Generation CUB – how the events of Covid, Ukraine and Brexit will shape our teenagers’ lives
Our children have grown up in a febrile state of emergency. How will they deal with a changed state of mind in years to come?
In 1993, I turned 18. The Cold War had ended, ushering in the centrist Third Way, and the political scientist Francis Fukuyama had famously proclaimed that we had reached the “end of history”. This was the era of Generation X – wanderers through a cultural landscape that seemed both safe and strangely empty, where Friends captured the zeitgeist and wars were something that happened ‘over there’ or in the past.
Now my children are coming of age, history seems to be crashing back. Generation CUB is a label that has been given to the four million British teenagers aged 14-19, who have lived through Covid, Ukraine and Brexit – three of the most disruptive events in modern Britain. Their formative years have been spent watching their families fracture over the shape of UK politics, before the world descended into Covid lockdowns and school closures.
Then along came war in Ukraine – now dominating the news as the ultimate existential threat. This is on top of the ‘climate emergency’ which, back in November, provoked Boris Johnson to warn that we were “one minute to midnight on that doomsday clock”. For adults, this is all confusing and exhausting enough. So what must it be like for the CUBs, growing up in a febrile state of emergency and to whom everything is happening for the first time?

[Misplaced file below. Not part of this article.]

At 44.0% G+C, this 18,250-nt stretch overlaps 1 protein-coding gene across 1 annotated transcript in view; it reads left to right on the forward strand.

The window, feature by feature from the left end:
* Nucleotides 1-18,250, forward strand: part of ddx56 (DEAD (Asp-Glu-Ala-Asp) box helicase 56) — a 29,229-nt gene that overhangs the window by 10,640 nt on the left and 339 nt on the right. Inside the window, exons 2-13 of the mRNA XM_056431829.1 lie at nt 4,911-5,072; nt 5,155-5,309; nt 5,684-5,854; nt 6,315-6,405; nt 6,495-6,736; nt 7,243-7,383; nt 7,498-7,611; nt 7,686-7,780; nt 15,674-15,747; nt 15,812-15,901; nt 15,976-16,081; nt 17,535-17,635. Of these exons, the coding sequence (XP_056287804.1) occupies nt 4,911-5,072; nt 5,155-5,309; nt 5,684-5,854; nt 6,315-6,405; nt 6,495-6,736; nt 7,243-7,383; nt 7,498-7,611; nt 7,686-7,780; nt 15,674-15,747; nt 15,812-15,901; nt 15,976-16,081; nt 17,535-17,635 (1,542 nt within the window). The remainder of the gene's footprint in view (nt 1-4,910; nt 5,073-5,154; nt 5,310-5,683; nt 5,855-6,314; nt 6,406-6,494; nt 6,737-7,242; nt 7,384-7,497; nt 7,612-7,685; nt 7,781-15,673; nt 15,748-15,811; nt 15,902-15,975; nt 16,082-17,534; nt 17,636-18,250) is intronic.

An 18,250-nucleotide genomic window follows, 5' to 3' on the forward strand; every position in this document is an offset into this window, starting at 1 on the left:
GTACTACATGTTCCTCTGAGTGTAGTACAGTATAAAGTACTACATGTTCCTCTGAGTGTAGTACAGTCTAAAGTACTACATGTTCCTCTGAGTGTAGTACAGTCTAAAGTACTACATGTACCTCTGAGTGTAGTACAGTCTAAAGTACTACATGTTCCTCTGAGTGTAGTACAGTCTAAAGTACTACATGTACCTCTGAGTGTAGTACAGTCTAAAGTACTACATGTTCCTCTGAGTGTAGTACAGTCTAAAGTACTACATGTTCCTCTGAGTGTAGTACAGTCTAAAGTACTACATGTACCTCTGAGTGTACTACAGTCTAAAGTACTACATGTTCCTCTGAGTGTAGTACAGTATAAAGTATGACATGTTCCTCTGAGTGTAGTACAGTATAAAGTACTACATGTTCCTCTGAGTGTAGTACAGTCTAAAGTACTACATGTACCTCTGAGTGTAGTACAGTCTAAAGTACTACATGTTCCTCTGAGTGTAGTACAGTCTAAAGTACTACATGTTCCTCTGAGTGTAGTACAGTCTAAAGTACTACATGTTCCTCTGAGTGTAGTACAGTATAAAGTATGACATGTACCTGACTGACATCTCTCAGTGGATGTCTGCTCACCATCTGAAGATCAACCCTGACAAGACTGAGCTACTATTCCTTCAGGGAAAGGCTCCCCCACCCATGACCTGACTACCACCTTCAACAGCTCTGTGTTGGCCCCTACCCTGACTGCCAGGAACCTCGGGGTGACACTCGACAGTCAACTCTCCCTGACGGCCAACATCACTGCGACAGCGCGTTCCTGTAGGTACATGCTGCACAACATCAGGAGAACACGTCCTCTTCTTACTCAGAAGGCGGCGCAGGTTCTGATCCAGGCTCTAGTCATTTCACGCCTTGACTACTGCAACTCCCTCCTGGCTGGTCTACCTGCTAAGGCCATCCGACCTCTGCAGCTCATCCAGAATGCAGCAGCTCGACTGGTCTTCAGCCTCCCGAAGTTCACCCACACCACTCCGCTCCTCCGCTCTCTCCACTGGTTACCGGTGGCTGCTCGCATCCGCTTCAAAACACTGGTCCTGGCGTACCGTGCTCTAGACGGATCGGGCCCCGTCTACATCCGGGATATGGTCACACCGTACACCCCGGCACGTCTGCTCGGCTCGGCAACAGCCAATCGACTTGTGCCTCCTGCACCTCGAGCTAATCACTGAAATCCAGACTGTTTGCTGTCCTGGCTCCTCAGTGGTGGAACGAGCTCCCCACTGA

As a sociologist, I have written about the dangers of over-generalising around young people’s experiences – particularly when based on our own preoccupations and anxieties. This concern is shared by Bobby Duffy, professor of public policy at King’s College London and former managing director of Ipsos Mori’s Social Research Institute. His recent book, Generations: Does When You’re Born Shape Who You Are?, analyses hundreds of studies about generational attitudes, finding that people rarely fit the stereotypes.
This is particularly true of the young. In a 2018 Ipsos Mori report on Generation Z (those born between 1996 and 2010), he concluded: “Putting a whole generation into a box is never smart, but it’s particularly unhelpful with this varied and fluid generation.”
But while generational location doesn’t determine who you are or what you think, social events do have an impact. Think about those growing up through the World Wars, the 1960s or 9/11 – moments when the world seemed to shift on its axis, plunging the young into an existence that was markedly different to the one in which their parents grew up. Few would deny that such experiences affect young people. The more difficult question is: how?
Pandemic restrictions had a huge impact on young people’s lives, destabilising everything they took for granted. And the effect on their mental health during this period makes for sobering reading. NHS statistics published in 2020 found that over half of young people with a probable mental disorder were likely to say that lockdown had made their life worse. For young people with diagnosed mental health problems, the pandemic exacerbated these conditions, particularly given the difficulties accessing specialist services.
But not all of the problems facing young people during the pandemic can be explained in terms of mental health impacts – or assumed to have uniform or long-term consequences. Researchers at University College London followed families with children across the UK during the first and second lockdowns.
“Young people did show a great deal of resilience, but at the same time, they told us that the biggest challenge they faced was learning to try to cope with huge amounts of uncertainty in different parts of their lives,” explains Dr Humera Iqbal, associate professor of social and cultural psychology. “This was everything from levels of uncertainty around education, their own and family’s health, the future, for many their parents and family finances and even their friendships.”